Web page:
Your guide can arrange dinner at local restaurants but beware: traditional Bhutanese food always features chilies and the most popular dish is ema datse made with large, green hot chilies in a cheese sauce. Though there is plenty of white rice, Bhutanese prefer a local, slightly nutty, red variety. At high altitudes, wheat is the staple. Several Tibetan-style dishes are common, including momos (dumplings), and thukpa (noodles).
If you are touring, in many cases you will eat breakfasts and dinners in your hotels. In the countryside and on long drives, we often have picnic lunches. In some cases, we will stop at roadside restaurants.
Please be informed that Bhutanese Culinary is limited in diversity owing mainly to the age-old isolation and lack of western ingredients and expertise. Guests who are very sensitive about food are advised to notify us in advance so that we can at least try to cater to your needs wherever possible.

Cultural Sensitivities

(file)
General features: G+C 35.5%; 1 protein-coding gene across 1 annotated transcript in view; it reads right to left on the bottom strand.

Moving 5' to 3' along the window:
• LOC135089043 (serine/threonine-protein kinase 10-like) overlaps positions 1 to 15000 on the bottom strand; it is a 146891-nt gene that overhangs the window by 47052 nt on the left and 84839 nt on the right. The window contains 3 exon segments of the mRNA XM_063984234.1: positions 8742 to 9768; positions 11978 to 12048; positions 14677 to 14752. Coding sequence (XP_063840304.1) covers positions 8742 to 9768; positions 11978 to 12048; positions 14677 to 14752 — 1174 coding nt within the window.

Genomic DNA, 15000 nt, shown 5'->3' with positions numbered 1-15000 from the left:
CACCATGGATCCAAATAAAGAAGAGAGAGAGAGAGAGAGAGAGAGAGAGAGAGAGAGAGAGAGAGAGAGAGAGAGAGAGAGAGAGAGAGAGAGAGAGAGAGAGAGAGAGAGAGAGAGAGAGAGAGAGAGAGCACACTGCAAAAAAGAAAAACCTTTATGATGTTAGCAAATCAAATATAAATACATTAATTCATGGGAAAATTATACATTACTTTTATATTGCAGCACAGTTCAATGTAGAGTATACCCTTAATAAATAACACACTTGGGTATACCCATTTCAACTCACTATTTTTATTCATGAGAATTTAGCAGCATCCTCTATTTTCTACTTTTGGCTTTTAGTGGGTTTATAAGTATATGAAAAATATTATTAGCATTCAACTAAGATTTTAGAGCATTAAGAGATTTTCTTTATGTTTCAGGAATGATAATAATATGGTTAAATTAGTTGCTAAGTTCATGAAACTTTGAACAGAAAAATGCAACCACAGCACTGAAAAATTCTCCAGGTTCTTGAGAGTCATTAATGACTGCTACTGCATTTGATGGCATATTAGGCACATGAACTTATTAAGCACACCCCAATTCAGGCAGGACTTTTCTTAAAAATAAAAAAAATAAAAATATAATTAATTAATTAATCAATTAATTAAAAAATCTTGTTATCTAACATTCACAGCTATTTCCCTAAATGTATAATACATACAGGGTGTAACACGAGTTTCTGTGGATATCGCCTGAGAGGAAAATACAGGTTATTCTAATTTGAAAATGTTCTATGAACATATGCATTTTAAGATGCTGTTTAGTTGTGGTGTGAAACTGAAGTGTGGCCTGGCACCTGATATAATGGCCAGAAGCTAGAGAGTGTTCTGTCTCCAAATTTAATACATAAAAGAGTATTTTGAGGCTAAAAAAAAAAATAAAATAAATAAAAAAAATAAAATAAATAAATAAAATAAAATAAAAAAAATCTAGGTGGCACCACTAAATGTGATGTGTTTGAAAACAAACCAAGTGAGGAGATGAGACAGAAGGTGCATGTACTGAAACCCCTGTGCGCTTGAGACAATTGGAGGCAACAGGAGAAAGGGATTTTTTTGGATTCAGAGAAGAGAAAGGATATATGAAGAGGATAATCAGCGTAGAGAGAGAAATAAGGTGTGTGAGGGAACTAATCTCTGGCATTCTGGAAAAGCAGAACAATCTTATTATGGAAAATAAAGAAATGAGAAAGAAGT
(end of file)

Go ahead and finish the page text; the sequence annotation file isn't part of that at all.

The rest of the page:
For monasteries/Temples, do not wear hats. Shoes are always taken off outside before entering the shrine or temple. Socks are allowed. Floors of these temples sometimes tend to be cold, so we recommend wearing warm socks. Smoking, consumption of alcohol or narcotic in and around temples/monasteries or religious monuments is a taboo and so is shouting, yelling or laughing with loud voice in and around religious area. Do not point with your forefingers to a person, religious figures or statues. Instead a stretched palm is used as a reverence or respect to point to someone. When visiting temples or monasteries, small donations are welcomed. If you wish to give these donations as an offering, convert into smaller denominations. Always walk clockwise for circumambulations around monasteries, Chortens (stupa) and Prayer Wheels.